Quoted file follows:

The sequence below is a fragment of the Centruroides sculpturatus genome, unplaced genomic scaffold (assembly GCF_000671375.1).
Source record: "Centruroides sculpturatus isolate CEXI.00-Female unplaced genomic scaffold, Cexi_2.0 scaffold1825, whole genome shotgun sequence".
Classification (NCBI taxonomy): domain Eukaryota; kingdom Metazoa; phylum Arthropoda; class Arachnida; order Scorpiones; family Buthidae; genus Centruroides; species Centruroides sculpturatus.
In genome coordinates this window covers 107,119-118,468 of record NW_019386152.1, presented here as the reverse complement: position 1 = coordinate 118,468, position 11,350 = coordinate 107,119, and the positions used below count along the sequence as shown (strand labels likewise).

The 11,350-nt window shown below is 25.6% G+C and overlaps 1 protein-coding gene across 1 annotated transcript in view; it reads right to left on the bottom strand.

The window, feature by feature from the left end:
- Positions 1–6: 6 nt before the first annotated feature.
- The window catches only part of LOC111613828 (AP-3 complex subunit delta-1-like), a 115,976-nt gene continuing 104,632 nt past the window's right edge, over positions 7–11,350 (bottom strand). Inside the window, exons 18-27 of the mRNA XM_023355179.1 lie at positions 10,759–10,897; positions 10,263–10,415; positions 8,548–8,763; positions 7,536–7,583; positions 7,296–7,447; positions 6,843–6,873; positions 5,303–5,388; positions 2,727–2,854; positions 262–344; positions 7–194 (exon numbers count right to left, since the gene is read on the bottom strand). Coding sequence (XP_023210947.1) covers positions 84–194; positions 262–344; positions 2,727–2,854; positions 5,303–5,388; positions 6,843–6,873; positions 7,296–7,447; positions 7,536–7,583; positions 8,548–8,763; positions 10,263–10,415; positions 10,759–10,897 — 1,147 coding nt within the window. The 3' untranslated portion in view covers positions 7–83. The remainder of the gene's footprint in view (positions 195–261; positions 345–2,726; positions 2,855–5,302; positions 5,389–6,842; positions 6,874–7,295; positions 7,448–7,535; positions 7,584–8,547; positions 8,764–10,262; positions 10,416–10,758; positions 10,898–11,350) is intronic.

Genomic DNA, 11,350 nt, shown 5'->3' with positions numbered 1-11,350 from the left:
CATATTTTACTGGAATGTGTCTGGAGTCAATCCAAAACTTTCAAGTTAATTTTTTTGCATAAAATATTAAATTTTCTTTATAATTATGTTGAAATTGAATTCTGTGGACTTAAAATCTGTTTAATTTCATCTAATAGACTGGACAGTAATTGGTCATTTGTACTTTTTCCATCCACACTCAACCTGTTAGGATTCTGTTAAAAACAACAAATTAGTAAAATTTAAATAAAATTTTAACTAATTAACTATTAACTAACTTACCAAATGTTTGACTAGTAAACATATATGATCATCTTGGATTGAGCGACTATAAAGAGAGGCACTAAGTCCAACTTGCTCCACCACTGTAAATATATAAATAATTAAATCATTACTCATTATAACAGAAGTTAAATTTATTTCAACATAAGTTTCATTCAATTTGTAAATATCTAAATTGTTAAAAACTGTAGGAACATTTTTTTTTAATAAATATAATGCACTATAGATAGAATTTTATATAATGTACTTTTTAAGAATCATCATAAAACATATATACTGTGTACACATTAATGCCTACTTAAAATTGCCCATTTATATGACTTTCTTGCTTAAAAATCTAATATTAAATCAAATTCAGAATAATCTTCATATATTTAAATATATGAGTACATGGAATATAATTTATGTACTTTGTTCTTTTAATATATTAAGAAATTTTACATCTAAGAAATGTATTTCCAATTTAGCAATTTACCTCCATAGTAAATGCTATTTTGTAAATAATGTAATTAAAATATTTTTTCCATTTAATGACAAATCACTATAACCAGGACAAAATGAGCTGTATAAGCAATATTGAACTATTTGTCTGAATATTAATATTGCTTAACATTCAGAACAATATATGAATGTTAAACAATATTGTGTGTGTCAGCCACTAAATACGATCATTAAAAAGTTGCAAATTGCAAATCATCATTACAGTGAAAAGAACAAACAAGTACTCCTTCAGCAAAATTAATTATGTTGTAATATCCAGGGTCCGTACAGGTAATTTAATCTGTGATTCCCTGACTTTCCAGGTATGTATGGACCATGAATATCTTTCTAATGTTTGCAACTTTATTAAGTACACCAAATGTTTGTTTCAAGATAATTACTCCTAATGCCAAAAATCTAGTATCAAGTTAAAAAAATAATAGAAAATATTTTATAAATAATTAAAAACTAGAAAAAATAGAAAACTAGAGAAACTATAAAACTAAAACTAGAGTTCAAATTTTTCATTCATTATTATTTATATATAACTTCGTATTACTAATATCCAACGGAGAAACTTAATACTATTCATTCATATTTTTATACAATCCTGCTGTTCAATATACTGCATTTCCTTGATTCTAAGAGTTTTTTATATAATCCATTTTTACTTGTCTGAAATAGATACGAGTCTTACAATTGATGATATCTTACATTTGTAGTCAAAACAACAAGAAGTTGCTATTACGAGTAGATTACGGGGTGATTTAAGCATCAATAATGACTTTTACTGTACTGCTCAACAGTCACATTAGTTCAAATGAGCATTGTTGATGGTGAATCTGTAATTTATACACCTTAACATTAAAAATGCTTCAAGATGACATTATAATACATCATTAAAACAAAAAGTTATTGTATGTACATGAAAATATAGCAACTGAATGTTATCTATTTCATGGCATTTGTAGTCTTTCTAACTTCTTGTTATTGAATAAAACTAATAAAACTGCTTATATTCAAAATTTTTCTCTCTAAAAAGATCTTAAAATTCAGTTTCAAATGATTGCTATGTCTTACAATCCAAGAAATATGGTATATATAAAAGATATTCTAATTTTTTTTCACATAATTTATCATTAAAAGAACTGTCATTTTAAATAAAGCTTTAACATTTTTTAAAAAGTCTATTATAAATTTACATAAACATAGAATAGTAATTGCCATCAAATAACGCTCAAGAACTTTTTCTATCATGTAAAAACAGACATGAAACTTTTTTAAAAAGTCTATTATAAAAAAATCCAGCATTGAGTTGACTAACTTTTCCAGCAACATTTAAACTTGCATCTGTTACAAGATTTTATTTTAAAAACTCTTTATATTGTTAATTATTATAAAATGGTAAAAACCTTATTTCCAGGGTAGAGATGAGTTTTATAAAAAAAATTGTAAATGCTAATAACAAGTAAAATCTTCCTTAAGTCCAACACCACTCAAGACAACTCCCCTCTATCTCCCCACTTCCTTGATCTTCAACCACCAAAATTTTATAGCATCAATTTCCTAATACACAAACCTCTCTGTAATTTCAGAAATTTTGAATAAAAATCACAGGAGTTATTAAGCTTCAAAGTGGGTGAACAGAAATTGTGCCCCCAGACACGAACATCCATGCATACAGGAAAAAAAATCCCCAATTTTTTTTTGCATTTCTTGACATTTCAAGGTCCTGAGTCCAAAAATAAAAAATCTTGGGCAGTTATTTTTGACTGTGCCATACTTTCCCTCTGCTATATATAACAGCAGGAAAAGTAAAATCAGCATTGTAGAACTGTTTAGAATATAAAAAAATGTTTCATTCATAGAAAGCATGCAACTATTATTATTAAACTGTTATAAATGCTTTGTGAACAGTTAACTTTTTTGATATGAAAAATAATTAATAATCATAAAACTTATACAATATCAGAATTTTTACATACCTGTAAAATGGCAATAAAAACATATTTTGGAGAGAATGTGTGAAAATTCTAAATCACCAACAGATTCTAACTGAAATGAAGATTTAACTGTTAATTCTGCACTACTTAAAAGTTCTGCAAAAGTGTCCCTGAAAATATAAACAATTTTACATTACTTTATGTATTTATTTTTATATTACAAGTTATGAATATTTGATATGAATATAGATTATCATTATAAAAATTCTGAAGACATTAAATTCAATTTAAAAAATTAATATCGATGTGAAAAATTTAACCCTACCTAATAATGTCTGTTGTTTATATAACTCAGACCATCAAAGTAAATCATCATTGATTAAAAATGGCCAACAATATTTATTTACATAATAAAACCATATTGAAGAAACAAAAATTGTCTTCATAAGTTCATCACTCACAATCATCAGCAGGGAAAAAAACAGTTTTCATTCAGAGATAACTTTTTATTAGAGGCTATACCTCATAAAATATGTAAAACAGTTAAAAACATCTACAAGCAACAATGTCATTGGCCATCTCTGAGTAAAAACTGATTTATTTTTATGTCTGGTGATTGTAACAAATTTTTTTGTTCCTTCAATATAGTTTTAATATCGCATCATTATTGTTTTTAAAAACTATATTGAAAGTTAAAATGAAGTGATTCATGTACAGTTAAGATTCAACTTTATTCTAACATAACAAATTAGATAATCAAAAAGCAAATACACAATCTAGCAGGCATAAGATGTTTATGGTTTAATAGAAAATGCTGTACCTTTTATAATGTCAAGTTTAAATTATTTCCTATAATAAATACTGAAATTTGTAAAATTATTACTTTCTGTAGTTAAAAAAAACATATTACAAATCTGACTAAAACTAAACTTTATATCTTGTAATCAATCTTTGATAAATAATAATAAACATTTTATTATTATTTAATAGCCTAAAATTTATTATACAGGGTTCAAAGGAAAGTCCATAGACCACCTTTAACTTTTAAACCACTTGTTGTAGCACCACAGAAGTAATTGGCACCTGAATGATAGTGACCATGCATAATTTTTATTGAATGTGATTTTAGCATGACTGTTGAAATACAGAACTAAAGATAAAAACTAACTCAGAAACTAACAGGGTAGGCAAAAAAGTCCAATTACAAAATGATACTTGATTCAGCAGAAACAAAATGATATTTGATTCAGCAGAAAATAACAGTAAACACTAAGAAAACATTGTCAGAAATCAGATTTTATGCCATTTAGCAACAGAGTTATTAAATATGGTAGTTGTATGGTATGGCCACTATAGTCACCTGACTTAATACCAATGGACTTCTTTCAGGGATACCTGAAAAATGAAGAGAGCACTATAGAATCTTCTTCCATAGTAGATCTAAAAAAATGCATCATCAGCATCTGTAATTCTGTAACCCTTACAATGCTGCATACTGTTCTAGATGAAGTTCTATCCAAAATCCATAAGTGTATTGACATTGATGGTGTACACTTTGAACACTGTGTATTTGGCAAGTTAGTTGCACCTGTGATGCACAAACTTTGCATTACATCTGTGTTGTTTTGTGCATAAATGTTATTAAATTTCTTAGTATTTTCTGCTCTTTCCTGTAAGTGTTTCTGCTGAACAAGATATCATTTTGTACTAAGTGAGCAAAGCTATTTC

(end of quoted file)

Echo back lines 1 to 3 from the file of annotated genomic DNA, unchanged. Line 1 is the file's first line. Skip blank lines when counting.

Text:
The sequence below is a fragment of the Centruroides sculpturatus genome, unplaced genomic scaffold (assembly GCF_000671375.1).
Source record: "Centruroides sculpturatus isolate CEXI.00-Female unplaced genomic scaffold, Cexi_2.0 scaffold1825, whole genome shotgun sequence".
Classification (NCBI taxonomy): domain Eukaryota; kingdom Metazoa; phylum Arthropoda; class Arachnida; order Scorpiones; family Buthidae; genus Centruroides; species Centruroides sculpturatus.